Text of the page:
Missouri lawmakers considering TikTok ban on government devices

Missouri legislators are moving to become the latest state to ban TikTok from government devices.

Taking lead from about 25 other states and the federal government, two pieces of legislation working through the Missouri General Assembly would prohibit users of state-issued devices from downloading and using "any social media application that is owned, in whole or in part, by the Chinese government or any company that shares its users' data with the Chinese Communist Party."

The House version of the bill received a public hearing Monday in the Special Committee on Homeland Security.

"To be very specific and very clear, this is not geared just for TikTok in particular, although it mainly deals with TikTok or addresses the issue of TikTok," said Rep. Adam Schnelting, sponsor of HB 919 and chairman of the committee.

The bill applies to state-issued devices provided to elected and appointed government officials as well as employees of any state entity. The ban does not apply to private devices or a state employee's personal device, and the bill includes exceptions for law enforcement and military agencies.

"As a matter of homeland security, I think that it is unwise to allow the use of the app, or any app for that matter, that is sharing our data with the Chinese Communist Party," Schnelting said. "It puts Missouri data at risk."

In presenting his bill, Schnelting noted it would be in line with federal policy and similar to restrictions found in India and the Netherlands. The federal policy, signed into law at the end of 2022, includes an exemption for security researchers, which Schnelting said he would be open to adding.

Several lawmakers on the committee openly said they don't know much about TikTok.

Rep. Jerome Barnes, a Raytown Democrat and ranking minority member of the committee, said the bill sparked his interest but he doesn't know what TikTok is.

"I really don't know too much about TikTok. I don't have a TikTok account and don't know nothing about TikTok," he said before asking the bill sponsor to explain what it is.

TikTok is a short-form video hosting app featuring user-submitted videos ranging from three seconds to 10 minutes. It's owned by ByteDance, a Chinese company headquartered in Beijing. Considered to be one of the fastest growing apps in the United States, TikTok had approximately 86.9 million U.S. users in 2021, according to Statista. Its user base is expected to grow by about 8 percent year-over-year, and it was the most popular app in 2019 and 2020.

"I mean TikTok is a big name -- I know nothing about it -- but what are some of the other programs?" Rep. Kyle Marquart, R-Washington, asked in regards to HB 919's reach.

Schnelting said he would work on creating a complete list.

Other lawmakers on the House committee questioned why the bill doesn't include apps from other countries like Russia and North Korea. Schnelting said he was open to including them.

"But most certainly we need to do it with those who are absolutely intentionally spying on us," he added.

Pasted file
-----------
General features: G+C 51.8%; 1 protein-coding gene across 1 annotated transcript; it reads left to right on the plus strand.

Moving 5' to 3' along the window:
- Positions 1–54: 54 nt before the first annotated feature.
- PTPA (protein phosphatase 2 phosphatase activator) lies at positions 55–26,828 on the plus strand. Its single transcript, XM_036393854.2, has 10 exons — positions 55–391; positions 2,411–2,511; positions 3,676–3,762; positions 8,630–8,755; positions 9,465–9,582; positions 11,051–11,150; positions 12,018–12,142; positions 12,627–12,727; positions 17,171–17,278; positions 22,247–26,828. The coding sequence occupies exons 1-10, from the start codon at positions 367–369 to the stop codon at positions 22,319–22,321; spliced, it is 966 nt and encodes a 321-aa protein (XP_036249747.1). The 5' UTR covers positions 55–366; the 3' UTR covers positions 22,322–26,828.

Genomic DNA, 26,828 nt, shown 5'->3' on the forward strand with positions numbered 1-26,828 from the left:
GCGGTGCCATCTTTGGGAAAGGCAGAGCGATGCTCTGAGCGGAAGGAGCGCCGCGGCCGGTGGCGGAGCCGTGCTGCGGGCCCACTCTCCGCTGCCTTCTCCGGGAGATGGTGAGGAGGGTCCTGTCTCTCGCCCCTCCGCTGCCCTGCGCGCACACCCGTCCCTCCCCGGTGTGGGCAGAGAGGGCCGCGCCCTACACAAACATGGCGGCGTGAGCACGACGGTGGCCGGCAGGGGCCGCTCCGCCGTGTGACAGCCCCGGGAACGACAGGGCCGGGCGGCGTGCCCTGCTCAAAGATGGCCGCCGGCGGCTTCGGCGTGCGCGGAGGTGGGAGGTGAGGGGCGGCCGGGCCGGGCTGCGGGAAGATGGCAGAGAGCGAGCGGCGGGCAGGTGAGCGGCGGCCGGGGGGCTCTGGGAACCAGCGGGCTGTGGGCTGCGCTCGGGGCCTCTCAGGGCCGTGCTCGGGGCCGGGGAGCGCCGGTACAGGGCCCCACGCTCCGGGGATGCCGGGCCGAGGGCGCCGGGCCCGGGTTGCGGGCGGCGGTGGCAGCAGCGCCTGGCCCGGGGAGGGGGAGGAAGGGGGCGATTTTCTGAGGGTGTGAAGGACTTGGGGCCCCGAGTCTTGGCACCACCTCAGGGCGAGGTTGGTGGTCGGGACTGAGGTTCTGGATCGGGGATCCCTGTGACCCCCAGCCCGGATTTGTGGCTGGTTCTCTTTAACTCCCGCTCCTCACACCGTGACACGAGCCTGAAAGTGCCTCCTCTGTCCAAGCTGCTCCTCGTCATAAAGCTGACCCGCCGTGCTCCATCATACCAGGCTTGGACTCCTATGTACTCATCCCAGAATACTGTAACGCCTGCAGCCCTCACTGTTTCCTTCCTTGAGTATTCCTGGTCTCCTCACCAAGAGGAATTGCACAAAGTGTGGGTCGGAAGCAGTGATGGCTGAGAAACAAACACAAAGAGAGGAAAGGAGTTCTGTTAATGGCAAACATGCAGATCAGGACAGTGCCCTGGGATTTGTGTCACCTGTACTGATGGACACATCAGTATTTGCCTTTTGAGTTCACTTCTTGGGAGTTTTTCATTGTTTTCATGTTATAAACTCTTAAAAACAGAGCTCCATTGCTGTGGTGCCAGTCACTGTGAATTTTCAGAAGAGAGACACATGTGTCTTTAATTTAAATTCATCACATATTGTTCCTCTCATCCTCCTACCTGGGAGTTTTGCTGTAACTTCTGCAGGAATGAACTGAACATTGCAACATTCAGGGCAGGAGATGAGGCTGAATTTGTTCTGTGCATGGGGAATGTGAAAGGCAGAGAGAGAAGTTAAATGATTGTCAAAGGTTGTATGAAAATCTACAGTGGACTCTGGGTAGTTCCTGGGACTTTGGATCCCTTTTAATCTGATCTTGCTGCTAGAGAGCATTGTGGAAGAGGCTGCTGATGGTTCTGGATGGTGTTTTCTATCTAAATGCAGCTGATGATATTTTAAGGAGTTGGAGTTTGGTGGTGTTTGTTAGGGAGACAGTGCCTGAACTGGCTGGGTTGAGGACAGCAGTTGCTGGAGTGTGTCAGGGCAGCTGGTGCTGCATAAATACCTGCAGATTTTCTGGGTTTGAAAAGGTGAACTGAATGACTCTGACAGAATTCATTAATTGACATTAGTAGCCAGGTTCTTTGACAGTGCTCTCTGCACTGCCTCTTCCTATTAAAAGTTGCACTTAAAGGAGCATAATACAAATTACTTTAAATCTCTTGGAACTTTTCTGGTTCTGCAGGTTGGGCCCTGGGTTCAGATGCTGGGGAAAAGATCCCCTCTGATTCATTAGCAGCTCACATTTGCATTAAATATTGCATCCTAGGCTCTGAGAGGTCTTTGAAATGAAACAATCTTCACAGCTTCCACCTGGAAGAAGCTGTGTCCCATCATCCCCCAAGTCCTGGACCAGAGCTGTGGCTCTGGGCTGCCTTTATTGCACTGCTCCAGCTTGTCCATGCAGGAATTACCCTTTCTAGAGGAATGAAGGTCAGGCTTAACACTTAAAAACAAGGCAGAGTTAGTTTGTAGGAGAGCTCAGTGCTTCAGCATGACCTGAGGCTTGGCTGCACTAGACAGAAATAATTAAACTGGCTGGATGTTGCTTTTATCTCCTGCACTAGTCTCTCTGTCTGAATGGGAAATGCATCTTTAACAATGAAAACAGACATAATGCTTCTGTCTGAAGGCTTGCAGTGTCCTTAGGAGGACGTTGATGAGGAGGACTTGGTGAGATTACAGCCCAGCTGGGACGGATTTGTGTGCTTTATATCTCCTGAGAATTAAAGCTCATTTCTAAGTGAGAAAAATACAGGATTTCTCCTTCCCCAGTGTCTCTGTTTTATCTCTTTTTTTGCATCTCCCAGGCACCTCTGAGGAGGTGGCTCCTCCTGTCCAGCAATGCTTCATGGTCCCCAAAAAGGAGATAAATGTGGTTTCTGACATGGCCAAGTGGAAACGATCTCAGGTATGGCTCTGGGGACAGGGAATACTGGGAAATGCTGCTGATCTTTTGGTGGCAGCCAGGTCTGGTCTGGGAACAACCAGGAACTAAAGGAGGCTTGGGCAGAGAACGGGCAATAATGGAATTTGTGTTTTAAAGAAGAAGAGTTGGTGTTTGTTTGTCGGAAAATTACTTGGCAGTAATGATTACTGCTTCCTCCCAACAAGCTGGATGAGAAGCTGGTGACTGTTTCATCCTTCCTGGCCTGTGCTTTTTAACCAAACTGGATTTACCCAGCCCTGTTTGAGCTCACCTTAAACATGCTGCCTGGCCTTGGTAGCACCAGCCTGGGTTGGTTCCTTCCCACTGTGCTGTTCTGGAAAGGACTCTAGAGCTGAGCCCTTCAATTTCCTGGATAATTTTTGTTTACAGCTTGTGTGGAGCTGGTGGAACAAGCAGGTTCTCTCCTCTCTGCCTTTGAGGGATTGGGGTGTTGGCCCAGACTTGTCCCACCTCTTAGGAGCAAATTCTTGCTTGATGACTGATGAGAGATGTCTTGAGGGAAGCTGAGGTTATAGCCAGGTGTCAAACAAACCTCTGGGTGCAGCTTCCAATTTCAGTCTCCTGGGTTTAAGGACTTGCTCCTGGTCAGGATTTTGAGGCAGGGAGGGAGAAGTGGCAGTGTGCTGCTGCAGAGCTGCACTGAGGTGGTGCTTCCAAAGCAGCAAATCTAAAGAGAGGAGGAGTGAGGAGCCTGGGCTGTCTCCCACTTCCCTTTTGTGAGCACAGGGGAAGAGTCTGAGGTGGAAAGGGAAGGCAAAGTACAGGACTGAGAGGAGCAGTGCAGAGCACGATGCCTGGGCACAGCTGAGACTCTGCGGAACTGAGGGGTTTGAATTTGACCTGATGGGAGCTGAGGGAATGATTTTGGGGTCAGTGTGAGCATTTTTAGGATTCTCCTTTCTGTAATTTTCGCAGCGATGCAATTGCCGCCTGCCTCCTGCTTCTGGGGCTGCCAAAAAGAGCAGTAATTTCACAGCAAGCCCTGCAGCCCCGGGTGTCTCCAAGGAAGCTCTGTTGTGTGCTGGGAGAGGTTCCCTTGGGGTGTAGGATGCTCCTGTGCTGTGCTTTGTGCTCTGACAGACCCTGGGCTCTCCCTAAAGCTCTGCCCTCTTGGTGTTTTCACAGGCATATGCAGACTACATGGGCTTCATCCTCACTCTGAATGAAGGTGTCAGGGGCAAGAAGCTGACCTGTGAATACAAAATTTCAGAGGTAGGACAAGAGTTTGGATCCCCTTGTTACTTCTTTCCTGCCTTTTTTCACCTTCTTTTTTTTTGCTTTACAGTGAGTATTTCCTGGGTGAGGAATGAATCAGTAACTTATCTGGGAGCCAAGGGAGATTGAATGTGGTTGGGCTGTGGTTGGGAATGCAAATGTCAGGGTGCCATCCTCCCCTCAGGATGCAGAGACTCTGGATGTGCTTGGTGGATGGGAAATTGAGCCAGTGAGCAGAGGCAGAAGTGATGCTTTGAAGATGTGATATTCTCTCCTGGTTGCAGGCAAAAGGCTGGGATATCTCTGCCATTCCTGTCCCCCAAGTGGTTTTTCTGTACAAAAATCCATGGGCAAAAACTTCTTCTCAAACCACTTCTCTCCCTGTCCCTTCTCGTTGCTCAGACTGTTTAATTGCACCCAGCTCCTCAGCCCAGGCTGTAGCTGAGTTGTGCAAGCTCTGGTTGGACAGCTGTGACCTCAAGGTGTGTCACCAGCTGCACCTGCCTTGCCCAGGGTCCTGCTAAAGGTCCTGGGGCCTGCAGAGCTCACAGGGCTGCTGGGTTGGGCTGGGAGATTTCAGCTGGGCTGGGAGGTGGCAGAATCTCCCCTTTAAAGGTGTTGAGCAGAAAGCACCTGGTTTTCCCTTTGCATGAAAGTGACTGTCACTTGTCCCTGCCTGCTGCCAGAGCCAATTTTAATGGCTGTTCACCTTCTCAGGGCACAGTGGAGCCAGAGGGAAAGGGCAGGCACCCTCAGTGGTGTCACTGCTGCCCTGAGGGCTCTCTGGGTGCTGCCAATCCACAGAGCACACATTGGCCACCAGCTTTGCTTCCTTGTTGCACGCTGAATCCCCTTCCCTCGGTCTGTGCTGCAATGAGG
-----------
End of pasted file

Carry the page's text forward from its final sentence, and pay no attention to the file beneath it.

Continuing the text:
The bill did not receive any public testimony in support or opposition.

Senate President Pro Tem Caleb Rowden, R-Columbia, filed legislation in the Senate to ban the use of TikTok on state devices and form a permanent Joint Committee on State Security.

Soon after a Chinese spy balloon was spotted floating over Missouri, Rowden moved the legislation to the newly created Select Committee on the Protection of Missouri Assets From Foreign Adversaries. It's awaiting committee action.

SJR 41, if approved by both legislative chambers and voters, would ban China-based apps like TikTok and create a committee of lawmakers tasked with determining other social media apps to ban from state-issued devices. The Joint Committee on State Security would also create a blacklist of people and entities that cannot own land in Missouri.

The resolution already lists China, Iran, North Korea and Russia as countries that would be prevented from owning real estate in Missouri.

"China and the CCP are not our friends. They do not share the values of liberty and economic freedom that make America great," Rowden wrote on Twitter. "They are a strategic competitor willing to use any means necessary to expand and broaden their power. They should be treated as such."

U.S. Sen. Josh Hawley, a Missouri Republican, is among a group of lawmakers at the federal level pushing legislation to ban TikTok from any and all U.S. devices.

His bill, the No TikTok on United States Devices Act, would remove the app from U.S. markets and ban ByteDance from conducting any commercial activity in the country.

TikTok CEO Shou Zi Chew is scheduled to appear before a U.S. House committee in March to discuss the app's consumer privacy and data security practices and relationship with the Chinese Communist Party, among other topics.

"TikTok poses a threat to all Americans who have the app on their devices," Hawley said in a January statement announcing his bill. "It opens the door for the Chinese Communist Party to access Americans' personal information, keystrokes and location through aggressive data harvesting. Banning it on government devices was a step in the right direction, but now is the time to ban it nationwide to protect the American people."

On Monday, Barnes asked Schnelting if the state had any plans to ban the public from using TikTok.

"Not from me, no," Schnelting responded. "This is just about state devices. It's about protecting our data."

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